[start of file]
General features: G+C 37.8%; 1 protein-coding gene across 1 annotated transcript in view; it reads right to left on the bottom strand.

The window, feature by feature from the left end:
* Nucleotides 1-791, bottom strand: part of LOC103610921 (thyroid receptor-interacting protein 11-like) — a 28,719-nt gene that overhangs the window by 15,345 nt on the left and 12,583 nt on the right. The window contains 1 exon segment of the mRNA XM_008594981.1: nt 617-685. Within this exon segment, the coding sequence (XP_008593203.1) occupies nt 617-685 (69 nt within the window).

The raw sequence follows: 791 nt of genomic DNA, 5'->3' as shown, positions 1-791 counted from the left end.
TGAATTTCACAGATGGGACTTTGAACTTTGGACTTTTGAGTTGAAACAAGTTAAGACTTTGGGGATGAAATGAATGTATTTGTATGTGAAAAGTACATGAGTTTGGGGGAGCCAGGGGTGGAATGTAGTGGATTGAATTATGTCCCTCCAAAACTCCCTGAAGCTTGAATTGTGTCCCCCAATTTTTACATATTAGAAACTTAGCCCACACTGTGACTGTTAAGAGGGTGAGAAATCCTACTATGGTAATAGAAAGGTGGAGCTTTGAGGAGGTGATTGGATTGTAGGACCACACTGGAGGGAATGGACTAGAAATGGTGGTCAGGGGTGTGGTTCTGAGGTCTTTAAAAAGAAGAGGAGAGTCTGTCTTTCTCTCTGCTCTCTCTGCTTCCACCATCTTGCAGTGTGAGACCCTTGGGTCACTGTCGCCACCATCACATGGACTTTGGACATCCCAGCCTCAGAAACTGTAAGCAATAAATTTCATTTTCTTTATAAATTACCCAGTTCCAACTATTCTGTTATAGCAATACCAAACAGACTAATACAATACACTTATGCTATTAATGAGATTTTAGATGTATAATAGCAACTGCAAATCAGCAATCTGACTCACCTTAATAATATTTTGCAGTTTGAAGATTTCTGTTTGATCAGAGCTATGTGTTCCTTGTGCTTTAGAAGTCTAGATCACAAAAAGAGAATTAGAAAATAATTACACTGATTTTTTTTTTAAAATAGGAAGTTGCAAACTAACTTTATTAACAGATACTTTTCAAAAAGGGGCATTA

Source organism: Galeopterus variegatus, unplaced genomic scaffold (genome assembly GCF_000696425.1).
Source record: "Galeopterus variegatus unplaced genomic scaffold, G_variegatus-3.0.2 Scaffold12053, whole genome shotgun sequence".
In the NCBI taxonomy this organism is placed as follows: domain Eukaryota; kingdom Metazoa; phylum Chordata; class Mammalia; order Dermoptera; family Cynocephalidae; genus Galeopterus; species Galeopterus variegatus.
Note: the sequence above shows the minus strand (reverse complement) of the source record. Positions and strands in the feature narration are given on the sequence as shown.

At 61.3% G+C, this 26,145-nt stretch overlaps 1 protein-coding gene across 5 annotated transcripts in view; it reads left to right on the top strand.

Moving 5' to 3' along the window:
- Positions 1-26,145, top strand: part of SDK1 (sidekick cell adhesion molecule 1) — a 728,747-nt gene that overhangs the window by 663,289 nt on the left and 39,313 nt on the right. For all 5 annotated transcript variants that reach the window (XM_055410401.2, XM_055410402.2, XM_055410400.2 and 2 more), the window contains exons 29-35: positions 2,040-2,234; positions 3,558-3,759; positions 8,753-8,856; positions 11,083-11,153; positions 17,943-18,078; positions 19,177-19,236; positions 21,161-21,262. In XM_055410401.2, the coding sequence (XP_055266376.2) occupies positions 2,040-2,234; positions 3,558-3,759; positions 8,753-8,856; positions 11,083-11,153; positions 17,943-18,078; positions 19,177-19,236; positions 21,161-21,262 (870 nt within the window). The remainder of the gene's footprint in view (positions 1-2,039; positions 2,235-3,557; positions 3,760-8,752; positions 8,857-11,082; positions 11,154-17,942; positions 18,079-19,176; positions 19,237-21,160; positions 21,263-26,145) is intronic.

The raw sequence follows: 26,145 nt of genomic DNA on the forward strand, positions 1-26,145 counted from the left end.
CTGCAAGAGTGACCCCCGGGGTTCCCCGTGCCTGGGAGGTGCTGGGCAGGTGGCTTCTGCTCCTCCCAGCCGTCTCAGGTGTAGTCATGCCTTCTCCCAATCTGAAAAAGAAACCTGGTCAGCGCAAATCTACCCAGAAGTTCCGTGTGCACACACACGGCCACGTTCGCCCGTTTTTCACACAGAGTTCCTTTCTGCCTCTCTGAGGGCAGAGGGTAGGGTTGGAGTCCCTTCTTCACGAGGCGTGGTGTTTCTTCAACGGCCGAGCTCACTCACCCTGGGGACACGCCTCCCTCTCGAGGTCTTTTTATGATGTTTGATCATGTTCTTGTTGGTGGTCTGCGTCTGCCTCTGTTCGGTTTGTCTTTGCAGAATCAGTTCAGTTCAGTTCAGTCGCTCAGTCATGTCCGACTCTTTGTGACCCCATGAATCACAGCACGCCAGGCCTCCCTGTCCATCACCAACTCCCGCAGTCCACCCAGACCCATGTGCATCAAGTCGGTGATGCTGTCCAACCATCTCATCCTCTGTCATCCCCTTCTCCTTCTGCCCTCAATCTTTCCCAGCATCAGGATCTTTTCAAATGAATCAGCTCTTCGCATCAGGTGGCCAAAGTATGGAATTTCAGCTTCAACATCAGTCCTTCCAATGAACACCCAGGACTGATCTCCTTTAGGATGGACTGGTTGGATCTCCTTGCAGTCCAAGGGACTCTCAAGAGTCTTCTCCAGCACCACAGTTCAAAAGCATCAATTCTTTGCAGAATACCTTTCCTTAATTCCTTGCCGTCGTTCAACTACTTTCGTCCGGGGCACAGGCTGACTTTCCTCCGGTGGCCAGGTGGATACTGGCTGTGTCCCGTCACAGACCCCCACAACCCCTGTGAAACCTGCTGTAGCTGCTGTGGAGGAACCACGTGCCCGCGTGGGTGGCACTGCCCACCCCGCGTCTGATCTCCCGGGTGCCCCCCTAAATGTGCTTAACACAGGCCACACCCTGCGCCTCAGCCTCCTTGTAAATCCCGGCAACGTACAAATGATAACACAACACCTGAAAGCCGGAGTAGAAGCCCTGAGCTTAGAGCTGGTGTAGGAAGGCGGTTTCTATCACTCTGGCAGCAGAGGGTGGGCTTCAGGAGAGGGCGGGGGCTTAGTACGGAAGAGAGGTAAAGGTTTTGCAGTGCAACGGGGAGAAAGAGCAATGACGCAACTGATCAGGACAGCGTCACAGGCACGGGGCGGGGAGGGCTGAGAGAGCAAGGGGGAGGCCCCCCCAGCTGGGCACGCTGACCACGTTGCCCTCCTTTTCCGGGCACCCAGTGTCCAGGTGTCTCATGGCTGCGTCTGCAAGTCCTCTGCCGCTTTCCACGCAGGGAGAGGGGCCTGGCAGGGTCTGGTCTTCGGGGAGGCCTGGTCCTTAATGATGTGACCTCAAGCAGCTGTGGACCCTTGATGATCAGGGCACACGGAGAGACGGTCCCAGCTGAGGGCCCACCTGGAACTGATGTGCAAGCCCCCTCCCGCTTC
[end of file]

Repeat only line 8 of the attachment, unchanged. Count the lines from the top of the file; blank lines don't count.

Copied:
In the NCBI taxonomy this organism is placed as follows: domain Eukaryota; kingdom Metazoa; phylum Chordata; class Mammalia; order Dermoptera; family Cynocephalidae; genus Galeopterus; species Galeopterus variegatus.